Custom Project Browser Organisations in Revit


A question that comes up quite a lot is “How can I better organise the Project Browser in Revit, to suite the way that I (or my Team) work?” For those just starting out in Revit, The Project Browser is the “Explorer” panel that lists and organises all your Views, Sheets, Legends, Schedules, etc; in your current Revit Project.



By default, the Project Browser is organised by simply sorting and grouping the Views, Schedules, etc; by Family and Type. This can clearly be seen in the above screen shot. All the Plan Views are grouped together. All the 3D Views are grouped together. All the Schedules are grouped together. And so on.

So how else would we want to organise the Project Browser? Well, what if we wanted Revit to lump all the Views that are currently placed on Sheets, together? Or how about we want all the Existing Phase Views in one group and all the Proposed Phase Views in another? If you’d like to take control of how Revit organises these elements, you’re in luck! Revit contains a very slick method of allowing you to set up various “Browser Organisations” and switching between these with ease.

The panel where you control this is a little hidden away, so let’s find it now. First switch to the View menu…


The last Ribbon Panel on the View menu is “User Interface”…


If we click on the User Interface button, we will now find what we are looking for- that is the “Browser Organisation” settings…


If we go ahead and click on this, we finally get to see the panel where we can customise how our various Views and Sheets are organised….


You will notice in the Screen Shot above how there are two main Tabs…. “Views” and “Sheets”. This is so that you can define seperate Organisation “schemes” for your Views and Sheets- allowing them to be Grouped and Sorted independently of each other. By Default the Organisation Scheme is set to “all”. You will notice that there are some pre-set Schemes loaded into the project for you- ie “Discipline”, “Not on Sheets”, etc. Go ahead and tick each of these boxes in turn and “Apply”- and just see how your Project Browser responds. You can always switch it back to “all” if you’re not happy / confused with the results.

The real fun begins when you start creating your own Browser Organisation Scheme from scratch. Let’s say that you want to organise your Views into Groups, depending on who’s actually produced them. To do this we first need to add a new custom Project Parameter to our project. This parameter is required in order to hold the value of the persons name (or initials) for each View- thus allowing Revit to have something to Group & Sort by.


To add my new Project Parameter, I go to the Manage menu (1), select “Project Parameters” (2) and then choose “Add” (3) from the floating “Project Parameters” panel. I’m going to call my new Parameter “Produced by” (1) and it’s going to be of a “Text” type (2). This allows me to store text values in my new Parameter. And finally I need to add this new Project Parameter to the “Views” category (3).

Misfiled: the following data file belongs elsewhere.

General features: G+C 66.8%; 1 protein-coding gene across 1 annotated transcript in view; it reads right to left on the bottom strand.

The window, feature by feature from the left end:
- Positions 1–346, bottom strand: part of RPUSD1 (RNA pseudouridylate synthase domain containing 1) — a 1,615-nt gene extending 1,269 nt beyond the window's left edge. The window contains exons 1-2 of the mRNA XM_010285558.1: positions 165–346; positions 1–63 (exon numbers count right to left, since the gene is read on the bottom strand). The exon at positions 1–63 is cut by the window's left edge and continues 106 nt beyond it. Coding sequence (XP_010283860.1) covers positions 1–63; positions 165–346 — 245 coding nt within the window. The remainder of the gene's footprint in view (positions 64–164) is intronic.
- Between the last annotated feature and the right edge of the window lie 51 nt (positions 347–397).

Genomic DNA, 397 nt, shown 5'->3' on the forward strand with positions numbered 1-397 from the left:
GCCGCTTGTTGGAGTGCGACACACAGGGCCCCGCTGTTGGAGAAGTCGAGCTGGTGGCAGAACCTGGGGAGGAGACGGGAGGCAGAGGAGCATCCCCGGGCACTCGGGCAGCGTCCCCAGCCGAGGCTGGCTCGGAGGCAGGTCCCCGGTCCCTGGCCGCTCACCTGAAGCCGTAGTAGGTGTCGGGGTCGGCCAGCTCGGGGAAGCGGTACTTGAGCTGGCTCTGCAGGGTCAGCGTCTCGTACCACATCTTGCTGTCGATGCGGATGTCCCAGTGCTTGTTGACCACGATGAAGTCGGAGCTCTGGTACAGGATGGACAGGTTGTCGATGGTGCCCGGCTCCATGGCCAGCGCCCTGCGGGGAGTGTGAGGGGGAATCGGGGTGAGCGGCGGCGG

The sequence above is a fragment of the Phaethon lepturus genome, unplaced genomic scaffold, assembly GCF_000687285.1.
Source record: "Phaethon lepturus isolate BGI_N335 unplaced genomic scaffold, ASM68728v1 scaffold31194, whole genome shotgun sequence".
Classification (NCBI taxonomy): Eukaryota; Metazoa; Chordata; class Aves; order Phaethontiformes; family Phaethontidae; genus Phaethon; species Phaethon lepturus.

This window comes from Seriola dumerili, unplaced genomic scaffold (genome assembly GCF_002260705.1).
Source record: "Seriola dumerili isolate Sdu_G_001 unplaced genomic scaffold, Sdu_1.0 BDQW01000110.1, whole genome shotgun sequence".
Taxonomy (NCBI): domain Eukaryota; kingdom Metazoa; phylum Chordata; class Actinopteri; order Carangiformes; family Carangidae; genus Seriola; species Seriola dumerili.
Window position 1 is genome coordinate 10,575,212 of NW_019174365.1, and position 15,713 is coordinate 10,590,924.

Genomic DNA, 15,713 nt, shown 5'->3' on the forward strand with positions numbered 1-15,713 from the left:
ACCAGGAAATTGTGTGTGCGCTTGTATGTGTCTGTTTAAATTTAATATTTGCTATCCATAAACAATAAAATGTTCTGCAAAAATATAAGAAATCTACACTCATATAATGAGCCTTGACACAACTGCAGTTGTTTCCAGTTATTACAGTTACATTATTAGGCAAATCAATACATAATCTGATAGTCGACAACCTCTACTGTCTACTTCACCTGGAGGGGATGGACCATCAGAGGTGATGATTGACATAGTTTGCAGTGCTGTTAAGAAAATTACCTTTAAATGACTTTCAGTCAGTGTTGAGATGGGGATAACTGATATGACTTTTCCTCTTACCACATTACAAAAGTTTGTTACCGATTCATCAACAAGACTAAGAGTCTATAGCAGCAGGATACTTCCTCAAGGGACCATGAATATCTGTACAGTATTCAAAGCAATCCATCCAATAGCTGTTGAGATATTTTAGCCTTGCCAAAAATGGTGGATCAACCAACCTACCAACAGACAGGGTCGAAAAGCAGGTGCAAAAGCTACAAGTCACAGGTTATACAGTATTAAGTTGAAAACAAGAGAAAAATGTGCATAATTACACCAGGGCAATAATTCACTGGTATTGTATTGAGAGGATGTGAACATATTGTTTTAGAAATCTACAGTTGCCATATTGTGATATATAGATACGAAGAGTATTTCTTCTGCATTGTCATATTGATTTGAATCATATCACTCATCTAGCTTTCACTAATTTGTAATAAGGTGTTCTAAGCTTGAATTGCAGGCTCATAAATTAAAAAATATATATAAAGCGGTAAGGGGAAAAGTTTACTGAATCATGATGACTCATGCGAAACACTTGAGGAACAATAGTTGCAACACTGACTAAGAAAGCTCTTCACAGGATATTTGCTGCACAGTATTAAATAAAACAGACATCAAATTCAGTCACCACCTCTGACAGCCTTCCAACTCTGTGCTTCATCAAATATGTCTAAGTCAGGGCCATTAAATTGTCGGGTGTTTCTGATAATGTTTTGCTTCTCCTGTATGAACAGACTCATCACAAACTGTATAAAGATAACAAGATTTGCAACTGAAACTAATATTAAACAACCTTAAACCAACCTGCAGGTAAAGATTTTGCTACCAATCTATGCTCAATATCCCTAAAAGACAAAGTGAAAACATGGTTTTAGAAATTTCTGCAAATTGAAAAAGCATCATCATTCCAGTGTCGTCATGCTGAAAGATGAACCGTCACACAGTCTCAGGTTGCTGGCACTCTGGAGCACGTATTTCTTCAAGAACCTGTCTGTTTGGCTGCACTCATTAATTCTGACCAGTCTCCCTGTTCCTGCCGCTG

OK. Se we’ve now produced a new Project Parameter by which we can store text values on a “view by view” basis. All we need to do now is set up a new Browser Organisation Scheme which utilises this new parameter. So all the way back to the Browser Organisation control panel and select “New”. I’m going to call my new scheme “Produced by”…



I don’t want to Filter out any of my elements, I just want to Group/Sort them in a different way- so I ignore the Filter tab (1) and switch to the Grouping and Sorting tab (2). The first parameter I want to sort by is my new “Produced by” instance parameter (3). I then want to Sort and Group by “Family and Type” (4)- this is so that all the Floor Plans are still bundles together, all the 3D’s are together, etc….



I don’t need to Sort and Group any more than this, so all of the other drop-down’s can be left set to “None”. In now just need to OK this and Apply this particular scheme and we’re good to go. Once we do Apply this scheme, you’ll notice the Project Browser changes to…..



Notice the Question Marks at the head of the View groups. Revit is displaying these because we currently have no values stored in the “Produced by” parameters, for each View. So, I’m going to take a typical Floor Plan and add my name to the “Produced by” parameter. To do this, I just need to select the View and then find the correct parameter in the Properties Palette…



I’ll now go and chose another Floor Plan View and defined that it was produced by Joe Bloggs. Again, I just use the Properties Palette and type the value “Joe Bloggs” against the “Produced by” parameter. Once these two values have bee set, let’s take a look back at the Project Browser…


You will note that Revit is now starting to sift out the plans into two separate Groups depending on who produced them. You will of course need to go through each View and assign an appropriate value to the parameter. Obviously this is done much more easily at the time of creation of each view. Hopefully you will see that the sky really is the limit with regards to how you want Revit to organise your Views and Sheets. It just takes a little creativity and the use of some custom parameters.


If you’re new to Revit Architecture, you may be interested in my freeComplete Beginner’s Guide to Revit Architecture84 part video tutorial course.

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